“The world would be a better place if everyone had to wipe another person’s butt every day.” I remember thinking this when I first started changing diapers. It’s hard to feel cool and important when a baby is yelling at you and his poop is a few inches from your face. I mean, I feel cool every now and then when I change a diaper incredibly quickly or with one hand or something. But it’s still not a task during which you want to meet your neighbors. This is especially true when you’re just getting started with diapers and you still think of yourself as a smart, cool college guy. That confidence is shaken when your baby has that first big blow out and now you’ve got poop on your hands. Not so cool now are you, Poop-Hands?
So, sometimes I wonder how much better the world would be if everyone had to change a nasty diaper blowout everyday. And every time we interacted with each other, we would keep that experience fresh in our minds. I’m kind of joking. But not really.
My first fulltime job out of college was at an emergency mental health facility. We worked mostly with people who had just tried to commit suicide, schizophrenics experiencing “episodes,” and homeless people with mental health issues. Sometimes those three groups overlapped. As you can imagine, it wasn’t the most fun job in the world but I did enjoy talking with the patients and trying to bring a tiny bit of light into a pretty dark place. Most patients only stayed for a few days. But, occasionally, we would end up with someone who wouldn’t improve at all and would need to be moved to a more long-term facility.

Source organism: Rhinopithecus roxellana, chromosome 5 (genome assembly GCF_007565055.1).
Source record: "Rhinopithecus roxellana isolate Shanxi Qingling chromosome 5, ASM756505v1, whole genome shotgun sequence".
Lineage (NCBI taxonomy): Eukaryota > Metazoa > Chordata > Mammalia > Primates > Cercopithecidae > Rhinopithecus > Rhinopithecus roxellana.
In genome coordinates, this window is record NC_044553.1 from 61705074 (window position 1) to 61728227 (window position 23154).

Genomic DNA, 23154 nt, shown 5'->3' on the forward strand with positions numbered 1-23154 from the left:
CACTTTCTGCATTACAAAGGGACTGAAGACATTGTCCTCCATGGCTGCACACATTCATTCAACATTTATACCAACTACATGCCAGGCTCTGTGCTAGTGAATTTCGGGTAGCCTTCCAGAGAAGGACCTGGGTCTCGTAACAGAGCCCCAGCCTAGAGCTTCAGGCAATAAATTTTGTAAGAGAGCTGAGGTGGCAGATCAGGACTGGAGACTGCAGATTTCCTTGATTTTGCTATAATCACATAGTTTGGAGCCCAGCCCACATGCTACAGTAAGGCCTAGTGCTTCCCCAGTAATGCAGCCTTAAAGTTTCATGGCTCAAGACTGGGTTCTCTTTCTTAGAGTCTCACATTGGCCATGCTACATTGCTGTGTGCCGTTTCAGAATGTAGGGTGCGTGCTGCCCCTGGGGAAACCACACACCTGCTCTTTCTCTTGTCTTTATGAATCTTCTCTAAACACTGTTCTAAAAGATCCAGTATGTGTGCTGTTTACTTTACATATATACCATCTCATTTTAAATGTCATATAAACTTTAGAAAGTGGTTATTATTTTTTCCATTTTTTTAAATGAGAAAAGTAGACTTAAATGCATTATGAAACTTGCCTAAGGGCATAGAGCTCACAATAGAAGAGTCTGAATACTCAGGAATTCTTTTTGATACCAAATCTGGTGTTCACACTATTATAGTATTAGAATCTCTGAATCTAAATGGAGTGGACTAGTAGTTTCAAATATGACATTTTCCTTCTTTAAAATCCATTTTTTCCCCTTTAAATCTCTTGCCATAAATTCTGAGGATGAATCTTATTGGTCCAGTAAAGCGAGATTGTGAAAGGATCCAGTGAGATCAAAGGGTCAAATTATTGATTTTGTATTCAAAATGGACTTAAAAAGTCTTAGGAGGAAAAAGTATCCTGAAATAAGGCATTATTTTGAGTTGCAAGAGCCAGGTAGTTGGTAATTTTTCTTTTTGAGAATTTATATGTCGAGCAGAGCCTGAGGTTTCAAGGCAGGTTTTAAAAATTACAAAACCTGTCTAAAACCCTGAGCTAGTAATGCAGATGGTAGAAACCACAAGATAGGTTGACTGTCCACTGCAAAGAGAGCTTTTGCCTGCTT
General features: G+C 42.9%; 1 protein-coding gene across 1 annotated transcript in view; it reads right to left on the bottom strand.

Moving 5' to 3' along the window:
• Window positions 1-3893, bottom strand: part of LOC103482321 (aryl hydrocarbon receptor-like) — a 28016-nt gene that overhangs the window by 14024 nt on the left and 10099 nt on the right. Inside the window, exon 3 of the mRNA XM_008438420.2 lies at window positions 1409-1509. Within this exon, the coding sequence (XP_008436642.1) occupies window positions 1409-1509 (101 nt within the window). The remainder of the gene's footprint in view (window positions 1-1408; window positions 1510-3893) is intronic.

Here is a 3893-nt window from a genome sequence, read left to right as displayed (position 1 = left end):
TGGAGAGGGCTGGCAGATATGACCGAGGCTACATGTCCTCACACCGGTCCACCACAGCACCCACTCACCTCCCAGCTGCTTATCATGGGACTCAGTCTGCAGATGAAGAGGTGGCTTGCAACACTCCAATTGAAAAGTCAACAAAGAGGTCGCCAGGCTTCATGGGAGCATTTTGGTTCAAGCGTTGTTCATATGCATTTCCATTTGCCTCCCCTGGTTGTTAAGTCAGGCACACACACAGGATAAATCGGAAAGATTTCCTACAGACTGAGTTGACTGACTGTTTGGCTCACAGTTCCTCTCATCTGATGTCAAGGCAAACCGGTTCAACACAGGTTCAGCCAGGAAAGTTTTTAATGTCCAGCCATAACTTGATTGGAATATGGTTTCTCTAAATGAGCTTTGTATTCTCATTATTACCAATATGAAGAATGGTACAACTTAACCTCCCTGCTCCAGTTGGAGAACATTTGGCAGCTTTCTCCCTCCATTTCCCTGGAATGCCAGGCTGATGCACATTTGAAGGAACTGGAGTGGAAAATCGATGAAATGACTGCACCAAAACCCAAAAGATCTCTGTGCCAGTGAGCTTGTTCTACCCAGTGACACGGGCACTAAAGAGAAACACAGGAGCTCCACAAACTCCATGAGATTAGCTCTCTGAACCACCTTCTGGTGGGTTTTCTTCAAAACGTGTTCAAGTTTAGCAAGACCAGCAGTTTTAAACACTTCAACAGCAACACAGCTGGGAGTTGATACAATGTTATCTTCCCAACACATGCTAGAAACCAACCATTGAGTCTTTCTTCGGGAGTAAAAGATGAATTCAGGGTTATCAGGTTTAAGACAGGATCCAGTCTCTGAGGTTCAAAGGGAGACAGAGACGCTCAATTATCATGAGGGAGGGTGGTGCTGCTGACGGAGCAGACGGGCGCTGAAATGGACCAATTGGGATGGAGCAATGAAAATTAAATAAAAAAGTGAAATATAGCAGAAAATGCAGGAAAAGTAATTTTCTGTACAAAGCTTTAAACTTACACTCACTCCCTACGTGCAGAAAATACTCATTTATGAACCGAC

One such patient was Frank (obviously not his real name). Frank was a homeless man picked up by the cops. Unlike many patients, it wasn’t violence or extreme verbal abuse that landed him in the psych ward. In fact, his issue was quite the opposite. He was totally non-communicative. He wouldn’t talk, sign, nod, anything. He would just stare blankly through gigantic glasses that magnified his eyes comically. He was easily the goofiest looking old man I’ve ever seen. He looked to be in his seventies but I think he may have aged prematurely.
Frank would sleep at night, get up, and sit all day. He would eat when food was put in front of him. He would take medicine if you gave it to him. And that was about it. After a few weeks in the facility, his condition seemed to worsen. He couldn’t perform even the most basic personal hygiene. So he ended up needing to wear adult diapers. As I was often the only man on my shifts, I was usually his main caregiver. I would change his soiled underclothes, clean him off, and get him dressed again. He was a large man and not exactly helpful. The task was… unpleasant. I would help him shower every few days and would usually get soaked in the process. I remember showing up for a shift and finding that Frank hadn’t been changed during the entirety of the previous shift. I was furious. Partly because I’m sure it had been uncomfortable for Frank. And partly because I knew it would make the task even more disagreeable for me.